Bulgaria marks Holocaust Remembrance day on March 10. The ceremony will be attended by Parliament speaker Tsetska Tsacheva and other MPs who will gather before the memorial by the National Assembly, commemorating the 68th anniversary of the rescue of Bulgarian Jews.
The Council of Minister had declared March 10, by dint of a resolution on February 13 2003, as Holocaust Remembrance Day and the "Day of the Salvation of the Bulgarian Jews and of the Victims of the Holocaust and of the Crimes against Humanity".
The event is initiated by the Bulgarian Jewish Association Shalom, and the Sofia Regional Jewish Organisation, the private television channel bTV reported.
The solemn ceremony will be opened by Maxim Benvenisti, president of Shalom, in the presence of schoolchildren from the 134th secondary school Dimcho Debelyanov.
The anniversary will be commemorated also by the Bulgarian Academy of Sciences in the presence of Israeli ambassador to Bulgaria, Noah Gal Gendler, as well as representatives of religious organisations and NGOs.
During World War Two, Bulgaria, an ally of Germany, successfully managed to save the Jewish population in Greater Bulgaria from deportation and death, although Jews in other areas under Bulgarian jurisdiction, Macedonia and Thrace, were sent to their deaths.
Bulgaria also adopted various discriminatory laws against Jews at the behest of Berlin. Anti-Semitic laws modelled on the Nuremberg laws were approved by MPs in Sofia, and in December 1940, Bulgaria's National Assembly adopted the Defence of the Nation Act.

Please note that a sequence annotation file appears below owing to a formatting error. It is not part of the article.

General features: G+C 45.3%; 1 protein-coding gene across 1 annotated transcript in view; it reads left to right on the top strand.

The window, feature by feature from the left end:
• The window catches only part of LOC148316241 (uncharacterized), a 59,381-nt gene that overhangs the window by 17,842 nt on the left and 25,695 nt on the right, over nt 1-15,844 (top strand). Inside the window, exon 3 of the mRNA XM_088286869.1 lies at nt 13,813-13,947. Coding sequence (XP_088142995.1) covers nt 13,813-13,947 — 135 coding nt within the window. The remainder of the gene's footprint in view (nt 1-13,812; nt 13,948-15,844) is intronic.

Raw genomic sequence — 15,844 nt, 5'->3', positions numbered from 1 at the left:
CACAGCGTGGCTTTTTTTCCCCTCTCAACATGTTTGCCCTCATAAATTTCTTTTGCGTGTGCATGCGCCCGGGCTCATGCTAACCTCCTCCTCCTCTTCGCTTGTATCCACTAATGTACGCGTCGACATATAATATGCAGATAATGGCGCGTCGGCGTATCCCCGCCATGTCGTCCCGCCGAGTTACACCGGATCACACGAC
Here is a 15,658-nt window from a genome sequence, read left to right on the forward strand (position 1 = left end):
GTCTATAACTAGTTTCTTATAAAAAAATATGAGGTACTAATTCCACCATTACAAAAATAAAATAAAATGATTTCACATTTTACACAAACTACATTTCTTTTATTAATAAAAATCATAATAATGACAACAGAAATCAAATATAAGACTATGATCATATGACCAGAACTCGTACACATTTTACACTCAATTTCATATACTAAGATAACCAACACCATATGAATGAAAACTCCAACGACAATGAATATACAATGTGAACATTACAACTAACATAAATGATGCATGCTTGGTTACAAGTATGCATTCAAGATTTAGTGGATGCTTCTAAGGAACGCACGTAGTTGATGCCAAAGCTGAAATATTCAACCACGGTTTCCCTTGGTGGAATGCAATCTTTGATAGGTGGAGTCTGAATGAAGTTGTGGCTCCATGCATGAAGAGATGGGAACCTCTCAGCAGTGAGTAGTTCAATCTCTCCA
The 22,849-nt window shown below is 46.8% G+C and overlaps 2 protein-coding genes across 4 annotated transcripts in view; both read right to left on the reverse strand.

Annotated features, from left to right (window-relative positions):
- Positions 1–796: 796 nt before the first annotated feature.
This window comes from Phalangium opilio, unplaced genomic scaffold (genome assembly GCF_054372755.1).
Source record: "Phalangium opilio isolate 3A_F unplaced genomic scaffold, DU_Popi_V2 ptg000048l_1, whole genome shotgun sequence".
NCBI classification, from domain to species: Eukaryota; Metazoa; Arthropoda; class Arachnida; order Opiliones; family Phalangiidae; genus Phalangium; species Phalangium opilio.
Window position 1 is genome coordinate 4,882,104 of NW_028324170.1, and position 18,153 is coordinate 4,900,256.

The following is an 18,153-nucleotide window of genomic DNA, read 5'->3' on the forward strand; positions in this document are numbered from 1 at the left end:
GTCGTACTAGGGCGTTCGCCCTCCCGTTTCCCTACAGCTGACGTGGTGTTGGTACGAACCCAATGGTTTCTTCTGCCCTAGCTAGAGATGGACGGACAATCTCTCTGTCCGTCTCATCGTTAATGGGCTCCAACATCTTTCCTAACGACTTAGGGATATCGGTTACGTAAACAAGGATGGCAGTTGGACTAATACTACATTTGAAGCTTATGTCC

Bulgaria's Jews were saved from deportation and death when the then-deputy speaker of Parliament, Dimitar Peshev, and Bulgarian Orthodox Church leaders Sofia Metropolitan Stefan and Plovdiv Metropolitan Kiril, stood up in 1943 against intentions to send Bulgarian Jews to concentration camps.
The Holy Synod of the Bulgarian Orthodox Church sent an official letter to Boris, to the National Assembly, and to the Cabinet demanding that there be no deportations. It is widely accepted that in the process, Bulgaria saved about 50 000 Jews from deportation.
At the Yad Vashem memorial in Israel to the Holocaust, 14 Bulgarians are listed as Righteous Among the Nations, including the then-deputy speaker of Parliament, Dimitar Peshev, and Bulgarian Orthodox Church leaders Sofia Metropolitan Stefan and Plovdiv Metropolitan Kiril, who were prominent in the campaign against the deportations.